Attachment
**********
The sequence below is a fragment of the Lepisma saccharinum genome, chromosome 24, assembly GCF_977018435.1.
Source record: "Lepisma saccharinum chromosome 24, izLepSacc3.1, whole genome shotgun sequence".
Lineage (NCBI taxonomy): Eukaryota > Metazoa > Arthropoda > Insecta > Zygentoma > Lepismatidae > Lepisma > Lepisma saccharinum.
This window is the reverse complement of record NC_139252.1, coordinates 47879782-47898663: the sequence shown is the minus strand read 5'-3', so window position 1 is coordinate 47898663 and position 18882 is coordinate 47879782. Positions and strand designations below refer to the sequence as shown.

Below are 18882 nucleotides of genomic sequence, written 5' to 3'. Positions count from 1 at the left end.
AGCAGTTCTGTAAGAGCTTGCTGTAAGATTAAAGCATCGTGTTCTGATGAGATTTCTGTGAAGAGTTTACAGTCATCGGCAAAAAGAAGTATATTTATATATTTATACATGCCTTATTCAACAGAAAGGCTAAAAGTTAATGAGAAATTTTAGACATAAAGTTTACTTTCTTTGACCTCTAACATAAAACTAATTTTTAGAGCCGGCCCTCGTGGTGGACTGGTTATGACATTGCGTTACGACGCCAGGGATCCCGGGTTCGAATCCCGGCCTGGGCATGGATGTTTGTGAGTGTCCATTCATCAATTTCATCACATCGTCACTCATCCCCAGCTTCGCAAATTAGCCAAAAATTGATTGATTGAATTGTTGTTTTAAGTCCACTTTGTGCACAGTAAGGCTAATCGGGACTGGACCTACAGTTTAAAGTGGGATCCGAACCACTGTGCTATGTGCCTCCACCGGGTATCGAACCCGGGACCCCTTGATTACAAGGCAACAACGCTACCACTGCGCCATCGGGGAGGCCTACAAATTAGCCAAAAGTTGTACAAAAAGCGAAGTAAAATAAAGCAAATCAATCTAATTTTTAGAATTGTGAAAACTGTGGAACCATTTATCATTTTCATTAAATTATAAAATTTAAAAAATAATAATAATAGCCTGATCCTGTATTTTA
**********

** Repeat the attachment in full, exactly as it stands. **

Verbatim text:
The sequence below is a fragment of the Lepisma saccharinum genome, chromosome 24, assembly GCF_977018435.1.
Source record: "Lepisma saccharinum chromosome 24, izLepSacc3.1, whole genome shotgun sequence".
Lineage (NCBI taxonomy): Eukaryota > Metazoa > Arthropoda > Insecta > Zygentoma > Lepismatidae > Lepisma > Lepisma saccharinum.
This window is the reverse complement of record NC_139252.1, coordinates 47879782-47898663: the sequence shown is the minus strand read 5'-3', so window position 1 is coordinate 47898663 and position 18882 is coordinate 47879782. Positions and strand designations below refer to the sequence as shown.

Below are 18882 nucleotides of genomic sequence, written 5' to 3'. Positions count from 1 at the left end.
AGCAGTTCTGTAAGAGCTTGCTGTAAGATTAAAGCATCGTGTTCTGATGAGATTTCTGTGAAGAGTTTACAGTCATCGGCAAAAAGAAGTATATTTATATATTTATACATGCCTTATTCAACAGAAAGGCTAAAAGTTAATGAGAAATTTTAGACATAAAGTTTACTTTCTTTGACCTCTAACATAAAACTAATTTTTAGAGCCGGCCCTCGTGGTGGACTGGTTATGACATTGCGTTACGACGCCAGGGATCCCGGGTTCGAATCCCGGCCTGGGCATGGATGTTTGTGAGTGTCCATTCATCAATTTCATCACATCGTCACTCATCCCCAGCTTCGCAAATTAGCCAAAAATTGATTGATTGAATTGTTGTTTTAAGTCCACTTTGTGCACAGTAAGGCTAATCGGGACTGGACCTACAGTTTAAAGTGGGATCCGAACCACTGTGCTATGTGCCTCCACCGGGTATCGAACCCGGGACCCCTTGATTACAAGGCAACAACGCTACCACTGCGCCATCGGGGAGGCCTACAAATTAGCCAAAAGTTGTACAAAAAGCGAAGTAAAATAAAGCAAATCAATCTAATTTTTAGAATTGTGAAAACTGTGGAACCATTTATCATTTTCATTAAATTATAAAATTTAAAAAATAATAATAATAGCCTGATCCTGTATTTTA